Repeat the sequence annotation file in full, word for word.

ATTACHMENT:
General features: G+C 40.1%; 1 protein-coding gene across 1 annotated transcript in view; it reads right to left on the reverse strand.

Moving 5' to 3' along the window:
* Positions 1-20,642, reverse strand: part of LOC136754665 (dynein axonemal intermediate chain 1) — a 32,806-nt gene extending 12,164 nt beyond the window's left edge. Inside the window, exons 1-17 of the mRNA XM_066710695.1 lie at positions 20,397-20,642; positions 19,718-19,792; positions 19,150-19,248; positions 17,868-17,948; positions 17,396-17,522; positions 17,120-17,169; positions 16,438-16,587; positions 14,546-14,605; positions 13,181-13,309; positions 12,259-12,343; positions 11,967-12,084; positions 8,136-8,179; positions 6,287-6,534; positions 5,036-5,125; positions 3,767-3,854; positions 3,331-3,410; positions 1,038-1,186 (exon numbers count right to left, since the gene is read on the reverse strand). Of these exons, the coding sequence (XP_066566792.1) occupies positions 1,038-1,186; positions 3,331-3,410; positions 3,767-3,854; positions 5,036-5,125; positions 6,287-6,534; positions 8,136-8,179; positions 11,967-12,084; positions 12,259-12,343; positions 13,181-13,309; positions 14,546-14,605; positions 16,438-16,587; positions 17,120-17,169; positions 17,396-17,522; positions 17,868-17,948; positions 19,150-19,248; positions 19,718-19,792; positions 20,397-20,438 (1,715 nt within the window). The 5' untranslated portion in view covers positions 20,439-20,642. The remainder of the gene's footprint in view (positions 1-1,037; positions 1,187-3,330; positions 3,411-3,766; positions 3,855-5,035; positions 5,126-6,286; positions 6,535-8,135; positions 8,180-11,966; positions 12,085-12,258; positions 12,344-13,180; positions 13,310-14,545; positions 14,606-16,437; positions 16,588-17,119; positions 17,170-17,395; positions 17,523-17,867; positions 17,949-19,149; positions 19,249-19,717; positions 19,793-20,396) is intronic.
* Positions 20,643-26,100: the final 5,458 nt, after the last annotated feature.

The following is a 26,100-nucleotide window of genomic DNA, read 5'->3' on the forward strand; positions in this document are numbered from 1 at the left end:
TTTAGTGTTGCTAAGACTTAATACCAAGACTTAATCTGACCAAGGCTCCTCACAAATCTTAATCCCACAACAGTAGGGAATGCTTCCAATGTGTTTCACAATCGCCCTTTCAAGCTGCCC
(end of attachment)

General features: G+C 40.1%; 1 protein-coding gene across 1 annotated transcript in view; it reads right to left on the reverse strand.

Moving 5' to 3' along the window:
* Positions 1-20,642, reverse strand: part of LOC136754665 (dynein axonemal intermediate chain 1) — a 32,806-nt gene extending 12,164 nt beyond the window's left edge. Inside the window, exons 1-17 of the mRNA XM_066710695.1 lie at positions 20,397-20,642; positions 19,718-19,792; positions 19,150-19,248; positions 17,868-17,948; positions 17,396-17,522; positions 17,120-17,169; positions 16,438-16,587; positions 14,546-14,605; positions 13,181-13,309; positions 12,259-12,343; positions 11,967-12,084; positions 8,136-8,179; positions 6,287-6,534; positions 5,036-5,125; positions 3,767-3,854; positions 3,331-3,410; positions 1,038-1,186 (exon numbers count right to left, since the gene is read on the reverse strand). Of these exons, the coding sequence (XP_066566792.1) occupies positions 1,038-1,186; positions 3,331-3,410; positions 3,767-3,854; positions 5,036-5,125; positions 6,287-6,534; positions 8,136-8,179; positions 11,967-12,084; positions 12,259-12,343; positions 13,181-13,309; positions 14,546-14,605; positions 16,438-16,587; positions 17,120-17,169; positions 17,396-17,522; positions 17,868-17,948; positions 19,150-19,248; positions 19,718-19,792; positions 20,397-20,438 (1,715 nt within the window). The 5' untranslated portion in view covers positions 20,439-20,642. The remainder of the gene's footprint in view (positions 1-1,037; positions 1,187-3,330; positions 3,411-3,766; positions 3,855-5,035; positions 5,126-6,286; positions 6,535-8,135; positions 8,180-11,966; positions 12,085-12,258; positions 12,344-13,180; positions 13,310-14,545; positions 14,606-16,437; positions 16,588-17,119; positions 17,170-17,395; positions 17,523-17,867; positions 17,949-19,149; positions 19,249-19,717; positions 19,793-20,396) is intronic.
* Positions 20,643-26,100: the final 5,458 nt, after the last annotated feature.

The following is a 26,100-nucleotide window of genomic DNA, read 5'->3' on the forward strand; positions in this document are numbered from 1 at the left end:
TTTAGTGTTGCTAAGACTTAATACCAAGACTTAATCTGACCAAGGCTCCTCACAAATCTTAATCCCACAACAGTAGGGAATGCTTCCAATGTGTTTCACAATCGCCCTTTCAAGCTGCCC